What Does Healthy Eating Look Like?
If you Google “healthy eating” you get a huge number of “authorities” giving you advice, from magazine editors to professional organizations to our own federal government. Sifting through all of this information can be confusing and it may leave you asking yourself, “Who’s right?” or “So what am I supposed to follow?” or “What is the healthiest way to feed myself and my family?”
What I like to emphasize are the similarities between many of these recommendations and not the small differences. The main message is this:
Eat lots of vegetables and fruits
Eat a small portion of healthy sources of protein (ie: poultry, seafood, eggs, beans, nuts and seeds)
Eat a small portion of grains, with an emphasis on whole grains (see my blog on whole grains for examples)
What I see as valuable in the recommendations is the importance of eating real, whole foods. Whole foods are those that are closest to their natural state, with little to no processing and without additives. For instance, a baked sweet potato is a whole food, whereas sweet potato fries have been modified by frying them in oil and adding salt.
One way to think about whole foods is to consider how far they have come from the farm. Does what you are eating resemble the fruit, vegetable or grain when it was harvested from the earth or has it become unrecognizable through a lot of processing? None of the nutrition recommendations suggest eating foods with a lot of preservatives, food color or other additives. Also, many do not spell out how many calories we need to eat or how many of each nutrient or vitamin we need.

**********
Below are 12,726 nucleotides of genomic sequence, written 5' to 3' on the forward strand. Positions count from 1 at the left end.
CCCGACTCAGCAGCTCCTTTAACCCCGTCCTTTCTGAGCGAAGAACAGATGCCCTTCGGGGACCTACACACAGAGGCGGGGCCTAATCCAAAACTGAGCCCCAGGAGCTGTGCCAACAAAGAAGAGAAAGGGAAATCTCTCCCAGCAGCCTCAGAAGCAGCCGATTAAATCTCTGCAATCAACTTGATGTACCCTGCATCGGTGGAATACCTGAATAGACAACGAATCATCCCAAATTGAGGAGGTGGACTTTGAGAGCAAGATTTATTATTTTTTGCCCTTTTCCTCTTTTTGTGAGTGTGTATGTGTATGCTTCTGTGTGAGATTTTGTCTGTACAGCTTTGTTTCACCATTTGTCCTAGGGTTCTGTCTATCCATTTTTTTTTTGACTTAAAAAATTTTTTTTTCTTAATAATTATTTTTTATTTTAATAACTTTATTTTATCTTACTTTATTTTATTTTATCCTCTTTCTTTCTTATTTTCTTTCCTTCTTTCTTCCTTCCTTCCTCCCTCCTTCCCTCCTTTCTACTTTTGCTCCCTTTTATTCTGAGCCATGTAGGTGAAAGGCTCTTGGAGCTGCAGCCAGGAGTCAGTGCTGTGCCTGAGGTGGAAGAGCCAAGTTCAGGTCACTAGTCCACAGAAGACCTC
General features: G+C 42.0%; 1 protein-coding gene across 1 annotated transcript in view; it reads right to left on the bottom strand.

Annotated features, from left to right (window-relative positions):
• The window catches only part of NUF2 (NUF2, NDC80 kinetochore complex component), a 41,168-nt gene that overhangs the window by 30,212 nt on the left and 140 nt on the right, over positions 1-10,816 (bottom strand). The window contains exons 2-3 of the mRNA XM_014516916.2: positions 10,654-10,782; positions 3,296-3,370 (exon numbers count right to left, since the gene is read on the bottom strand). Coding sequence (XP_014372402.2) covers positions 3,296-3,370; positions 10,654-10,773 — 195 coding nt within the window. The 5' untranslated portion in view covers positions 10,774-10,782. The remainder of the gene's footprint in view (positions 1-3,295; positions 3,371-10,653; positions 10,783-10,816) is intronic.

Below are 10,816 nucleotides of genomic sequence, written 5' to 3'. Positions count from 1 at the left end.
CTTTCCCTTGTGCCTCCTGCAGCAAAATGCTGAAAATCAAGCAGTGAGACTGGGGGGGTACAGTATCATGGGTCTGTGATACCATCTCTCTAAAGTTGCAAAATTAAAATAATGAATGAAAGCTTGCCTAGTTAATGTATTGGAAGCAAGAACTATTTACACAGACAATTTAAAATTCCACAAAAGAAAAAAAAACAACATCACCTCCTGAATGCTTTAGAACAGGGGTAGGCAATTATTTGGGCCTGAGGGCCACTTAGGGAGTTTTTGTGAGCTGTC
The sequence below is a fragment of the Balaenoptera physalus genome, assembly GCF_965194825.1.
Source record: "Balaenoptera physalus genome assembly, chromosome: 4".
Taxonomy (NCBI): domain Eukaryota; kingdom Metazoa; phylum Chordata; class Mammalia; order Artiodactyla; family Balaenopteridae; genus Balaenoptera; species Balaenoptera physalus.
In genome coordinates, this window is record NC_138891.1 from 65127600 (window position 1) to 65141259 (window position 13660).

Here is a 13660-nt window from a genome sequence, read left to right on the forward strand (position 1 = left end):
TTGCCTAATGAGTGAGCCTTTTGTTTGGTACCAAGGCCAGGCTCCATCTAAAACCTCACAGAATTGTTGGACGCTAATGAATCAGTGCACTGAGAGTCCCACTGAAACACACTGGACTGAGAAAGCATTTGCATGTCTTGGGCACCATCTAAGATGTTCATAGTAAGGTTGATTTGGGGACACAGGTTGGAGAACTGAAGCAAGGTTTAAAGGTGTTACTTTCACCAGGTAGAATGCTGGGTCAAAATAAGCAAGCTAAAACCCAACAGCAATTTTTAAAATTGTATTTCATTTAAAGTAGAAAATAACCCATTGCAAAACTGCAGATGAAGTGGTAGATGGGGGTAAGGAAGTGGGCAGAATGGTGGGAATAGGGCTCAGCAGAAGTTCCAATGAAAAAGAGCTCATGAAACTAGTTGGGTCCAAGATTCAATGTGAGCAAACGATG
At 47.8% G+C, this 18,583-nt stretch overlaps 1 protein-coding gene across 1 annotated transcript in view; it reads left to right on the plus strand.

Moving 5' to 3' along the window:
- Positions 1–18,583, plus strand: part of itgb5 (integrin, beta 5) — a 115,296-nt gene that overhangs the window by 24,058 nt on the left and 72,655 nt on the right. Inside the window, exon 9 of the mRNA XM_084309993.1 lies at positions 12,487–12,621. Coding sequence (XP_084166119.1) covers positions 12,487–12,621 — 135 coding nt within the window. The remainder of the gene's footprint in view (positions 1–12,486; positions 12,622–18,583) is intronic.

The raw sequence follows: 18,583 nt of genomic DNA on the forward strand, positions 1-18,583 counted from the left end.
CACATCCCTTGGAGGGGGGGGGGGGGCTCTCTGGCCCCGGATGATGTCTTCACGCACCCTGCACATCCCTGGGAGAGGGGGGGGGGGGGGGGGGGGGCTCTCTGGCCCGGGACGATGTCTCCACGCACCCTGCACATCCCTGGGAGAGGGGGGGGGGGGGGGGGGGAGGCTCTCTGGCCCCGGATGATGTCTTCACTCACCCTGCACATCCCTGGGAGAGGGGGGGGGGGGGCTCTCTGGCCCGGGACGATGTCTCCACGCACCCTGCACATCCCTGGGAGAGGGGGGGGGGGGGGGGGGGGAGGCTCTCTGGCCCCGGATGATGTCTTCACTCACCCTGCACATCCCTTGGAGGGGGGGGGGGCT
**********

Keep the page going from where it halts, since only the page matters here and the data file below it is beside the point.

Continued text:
When we eat a variety of real, whole foods that have not been overly processed our bodies will get the nourishment that it needs. So, don’t worry about exactly which guidelines to follow. Instead, focus on eating many vegetables and fruits as the center of your meals with a little healthy protein of your choice and the addition of some whole grains. If you need some inspiration for meals, here are some websites that have information to help you:
Or, go no further than your local farmer’s market for some fresh produce. Load a bunch on top of some brown rice, add in some chicken or black beans and top it off with some herbs and a little olive oil and – voila – a perfectly healthy meal!
Here's an easy recipe to try with your family (serves 4):
2 large cooked sweet potatoes, cut into cubes
2 mangoes, cut into cubes
1 red bell pepper, chopped
1 yellow bell pepper, chopped
2 avocados, cut into cubes
4 tablespoons of cilantro, chopped
2 limes, juiced
Balsamic vinegar to taste
Place the cubed sweet potatoes in the bottom of a wide bowl.
Top with the mango, bell peppers, avocados and cilantro.
Drizzle with the lime juice and the balsamic vinegar. Serve immediately.
(Adapted from The Engine 2 Diet by Rip Esselstyn, 2009)
For more nutrition and cooking ideas, be sure to join our VIP list - signup is free and you’ll receive exclusive content and special offers just for subscribers!